Submitted May 11, 2015
Appeal from United States District Court for the Northern District of Iowa, Waterloo.
For United States of America, Plaintiff - Appellee: Lisa C. Williams, U.S. Attorney, U.S. Attorney's Office, Northern District of Iowa, Cedar Rapids, IA.
Dennis Brown, Jr., Defendant - Appellant, Pro se, Coralville, IA.
For Dennis Brown, Jr., Defendant - Appellant: John P. Messina, Assistant Federal Public Defender, Federal Public Defender's Office, Southern District of Iowa, Des Moines, IA.
Before RILEY, Chief Judge, MURPHY and MELLOY, Circuit Judges.
Dennis Brown, Jr. pled guilty to being a felon in possession of a firearm in violation of 18 U.S.C. § § 922(g)(1) and 924(a)(2). The district court sentenced Brown to 57 months imprisonment, recommending " the defendant participate in the Bureau of Prisons' 500-Hour Comprehensive Residential Drug Abuse Treatment Program." The district court also sentenced Brown to three years of supervised release with several special conditions of supervision, including the following:
The defendant must not use alcohol nor enter bars, taverns, or other establishments whose primary source of income is derived from the sale of alcohol.
At the sentencing hearing, the district court overruled Brown's objection to the alcohol special condition. Brown appeals. Because Brown objected at sentencing, we review for an abuse of discretion. See United States v. Forde, 664 F.3d 1219, 1222 (8th Cir. 2012).
At Brown's sentencing hearing, the district court considered Brown's Presentence Investigation Report (PSR), which gave no indication alcohol or drugs played any part in the offense conduct. Brown admitted to marijuana use twice in his life--both times while on parole in 2014--and alcohol use once in his life, in December 2013. Brown's criminal history involved no charges relating to drugs or alcohol, yet it noted the use of marijuana twice while on parole, resulting in a failed urinalysis on one occasion. Brown's PSR indicated he never participated in substance-abuse treatment, but also reported Brown stated he " may benefit" from such a course of treatment.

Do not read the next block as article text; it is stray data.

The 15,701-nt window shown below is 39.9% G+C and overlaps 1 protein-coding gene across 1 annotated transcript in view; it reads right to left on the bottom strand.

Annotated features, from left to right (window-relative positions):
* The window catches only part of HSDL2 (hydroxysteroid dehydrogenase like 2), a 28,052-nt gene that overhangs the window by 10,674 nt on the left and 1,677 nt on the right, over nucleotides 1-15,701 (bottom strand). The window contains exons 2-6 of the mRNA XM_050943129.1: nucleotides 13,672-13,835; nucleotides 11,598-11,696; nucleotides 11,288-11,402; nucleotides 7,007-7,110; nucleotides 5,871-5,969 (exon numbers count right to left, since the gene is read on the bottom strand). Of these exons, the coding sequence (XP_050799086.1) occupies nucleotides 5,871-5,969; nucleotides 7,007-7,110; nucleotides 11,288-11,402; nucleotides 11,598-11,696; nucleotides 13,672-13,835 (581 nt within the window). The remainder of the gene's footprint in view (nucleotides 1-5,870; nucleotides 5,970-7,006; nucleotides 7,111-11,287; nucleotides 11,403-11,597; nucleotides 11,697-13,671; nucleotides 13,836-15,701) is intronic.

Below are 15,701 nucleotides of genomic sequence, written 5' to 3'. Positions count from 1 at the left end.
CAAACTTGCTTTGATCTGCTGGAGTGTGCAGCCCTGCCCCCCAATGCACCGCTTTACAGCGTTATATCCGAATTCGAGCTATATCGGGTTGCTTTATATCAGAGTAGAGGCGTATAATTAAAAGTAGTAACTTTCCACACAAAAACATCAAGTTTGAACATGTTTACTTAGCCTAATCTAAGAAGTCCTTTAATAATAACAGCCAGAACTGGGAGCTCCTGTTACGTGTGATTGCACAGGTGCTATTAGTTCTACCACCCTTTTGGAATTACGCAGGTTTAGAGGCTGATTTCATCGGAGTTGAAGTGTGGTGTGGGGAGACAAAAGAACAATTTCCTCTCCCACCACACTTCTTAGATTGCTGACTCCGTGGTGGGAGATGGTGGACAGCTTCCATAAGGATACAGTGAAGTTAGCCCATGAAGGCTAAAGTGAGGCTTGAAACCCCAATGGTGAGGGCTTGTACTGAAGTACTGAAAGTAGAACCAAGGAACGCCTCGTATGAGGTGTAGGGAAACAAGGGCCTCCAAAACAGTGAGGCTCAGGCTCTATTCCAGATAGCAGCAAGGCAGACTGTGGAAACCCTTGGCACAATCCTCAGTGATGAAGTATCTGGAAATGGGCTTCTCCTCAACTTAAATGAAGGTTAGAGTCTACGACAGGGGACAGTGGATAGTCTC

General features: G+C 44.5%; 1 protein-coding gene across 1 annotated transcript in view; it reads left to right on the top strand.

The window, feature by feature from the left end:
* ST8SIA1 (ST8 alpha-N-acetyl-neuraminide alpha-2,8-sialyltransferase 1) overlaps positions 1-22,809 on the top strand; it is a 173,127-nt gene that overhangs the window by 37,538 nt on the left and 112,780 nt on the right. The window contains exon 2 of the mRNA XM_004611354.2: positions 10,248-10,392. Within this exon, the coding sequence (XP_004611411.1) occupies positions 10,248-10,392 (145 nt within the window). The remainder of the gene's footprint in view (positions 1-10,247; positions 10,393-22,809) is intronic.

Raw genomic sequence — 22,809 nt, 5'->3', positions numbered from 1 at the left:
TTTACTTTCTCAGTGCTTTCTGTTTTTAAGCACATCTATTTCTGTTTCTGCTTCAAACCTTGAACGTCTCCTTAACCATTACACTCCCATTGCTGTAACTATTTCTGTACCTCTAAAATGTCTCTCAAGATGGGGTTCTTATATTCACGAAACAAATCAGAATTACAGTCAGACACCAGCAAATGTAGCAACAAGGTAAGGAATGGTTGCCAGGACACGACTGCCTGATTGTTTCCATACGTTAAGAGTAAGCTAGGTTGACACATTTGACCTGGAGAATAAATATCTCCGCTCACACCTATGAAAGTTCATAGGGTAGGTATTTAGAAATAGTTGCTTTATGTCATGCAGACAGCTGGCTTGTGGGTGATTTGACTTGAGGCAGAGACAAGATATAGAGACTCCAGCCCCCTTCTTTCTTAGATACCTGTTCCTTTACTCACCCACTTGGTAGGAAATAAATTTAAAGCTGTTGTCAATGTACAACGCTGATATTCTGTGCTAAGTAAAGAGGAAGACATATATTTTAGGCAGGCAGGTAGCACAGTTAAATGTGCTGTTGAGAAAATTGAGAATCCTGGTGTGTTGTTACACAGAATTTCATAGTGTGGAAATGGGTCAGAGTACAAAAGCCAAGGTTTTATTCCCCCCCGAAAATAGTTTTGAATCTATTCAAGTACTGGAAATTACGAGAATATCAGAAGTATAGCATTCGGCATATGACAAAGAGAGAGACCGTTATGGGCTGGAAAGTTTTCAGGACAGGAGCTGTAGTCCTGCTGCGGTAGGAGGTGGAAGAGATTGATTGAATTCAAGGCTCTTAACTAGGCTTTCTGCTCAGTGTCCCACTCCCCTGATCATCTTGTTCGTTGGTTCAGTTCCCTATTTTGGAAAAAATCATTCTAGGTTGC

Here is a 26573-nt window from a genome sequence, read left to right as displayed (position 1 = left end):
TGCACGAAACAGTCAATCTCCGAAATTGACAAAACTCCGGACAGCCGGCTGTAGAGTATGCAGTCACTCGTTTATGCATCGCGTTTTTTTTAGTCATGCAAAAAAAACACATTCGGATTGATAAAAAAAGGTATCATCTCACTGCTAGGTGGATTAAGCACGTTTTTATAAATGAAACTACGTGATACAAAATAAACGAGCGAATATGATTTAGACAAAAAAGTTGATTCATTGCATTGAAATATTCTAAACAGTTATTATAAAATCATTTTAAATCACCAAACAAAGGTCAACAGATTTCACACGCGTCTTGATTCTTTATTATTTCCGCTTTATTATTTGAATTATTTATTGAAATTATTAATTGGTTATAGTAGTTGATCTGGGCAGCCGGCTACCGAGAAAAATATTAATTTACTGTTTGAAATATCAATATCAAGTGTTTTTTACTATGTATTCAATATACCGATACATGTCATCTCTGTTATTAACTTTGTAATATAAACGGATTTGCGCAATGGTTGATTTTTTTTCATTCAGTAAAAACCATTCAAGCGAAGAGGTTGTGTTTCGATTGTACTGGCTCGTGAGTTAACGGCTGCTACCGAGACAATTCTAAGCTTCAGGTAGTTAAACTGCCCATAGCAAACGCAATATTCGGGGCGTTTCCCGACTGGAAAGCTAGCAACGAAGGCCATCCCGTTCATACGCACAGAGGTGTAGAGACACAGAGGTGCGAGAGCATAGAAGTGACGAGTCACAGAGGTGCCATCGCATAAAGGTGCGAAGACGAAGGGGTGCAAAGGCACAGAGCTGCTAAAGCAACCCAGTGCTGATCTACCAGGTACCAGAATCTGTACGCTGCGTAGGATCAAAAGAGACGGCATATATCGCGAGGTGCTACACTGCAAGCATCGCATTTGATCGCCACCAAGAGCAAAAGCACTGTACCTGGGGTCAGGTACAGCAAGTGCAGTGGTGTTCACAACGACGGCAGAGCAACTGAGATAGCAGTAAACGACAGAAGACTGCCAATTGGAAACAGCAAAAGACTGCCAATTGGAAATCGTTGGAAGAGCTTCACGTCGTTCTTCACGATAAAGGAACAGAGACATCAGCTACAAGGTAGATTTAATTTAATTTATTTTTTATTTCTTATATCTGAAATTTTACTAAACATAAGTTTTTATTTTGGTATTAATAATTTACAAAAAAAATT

A district court may impose a special condition of supervised release that " involves no greater deprivation of liberty than is reasonably necessary for the purposes set forth in [18 U.S.C. § ] 3553(a)(2)(B), (a)(2)(C), and (a)(2)(D)," among other requirements. 18 U.S.C. § 3583(d)(2). Alcohol bans like Brown's can be appropriate " 'for defendants with substance-abuse problems,'" but not " 'where the defendant's history or crime of conviction [does] not support a complete ban on alcohol.'" Forde, 664 F.3d at 1222 (quoting United States v. Simons, 614 F.3d 475, 480 (8th Cir. 2010)). " 'When crafting a special condition of supervised release, the district court must make an individualized inquiry into the facts and circumstances underlying a case and make sufficient findings on the record so as to ensure that the special condition satisfies the statutory requirements.'" Id. (quoting United States v. Wiedower, 634 F.3d 490, 493 (8th Cir. 2011)).
We recently vacated the sentencing court's imposition of the same special condition of supervised relief. See United States v. Woodall,782 F.3d 383, 384-85, 388 (8th Cir. 2015) (per curiam). We stated " the central question [wa]s whether Woodall [wa]s 'drug dependent.'" Id. at 387 (quoting United States v. Walters,643 F.3d 1077, 1080 (8th Cir. 2011)). Like Brown, Woodall's offense did not involve alcohol or drugs. See id. at 385. Like Brown, Woodall admitted to alcohol and marijuana use, and at a greater frequency than Brown--marijuana use " every other month" and " one or two beers each month." Id. Like Brown, Woodall did not object to the district court's recommendation to the Bureau of Prisons that he participate in the 500-hour drug treatment program. We also identified no evidence other than Woodall's PSR was introduced at his sentencing ...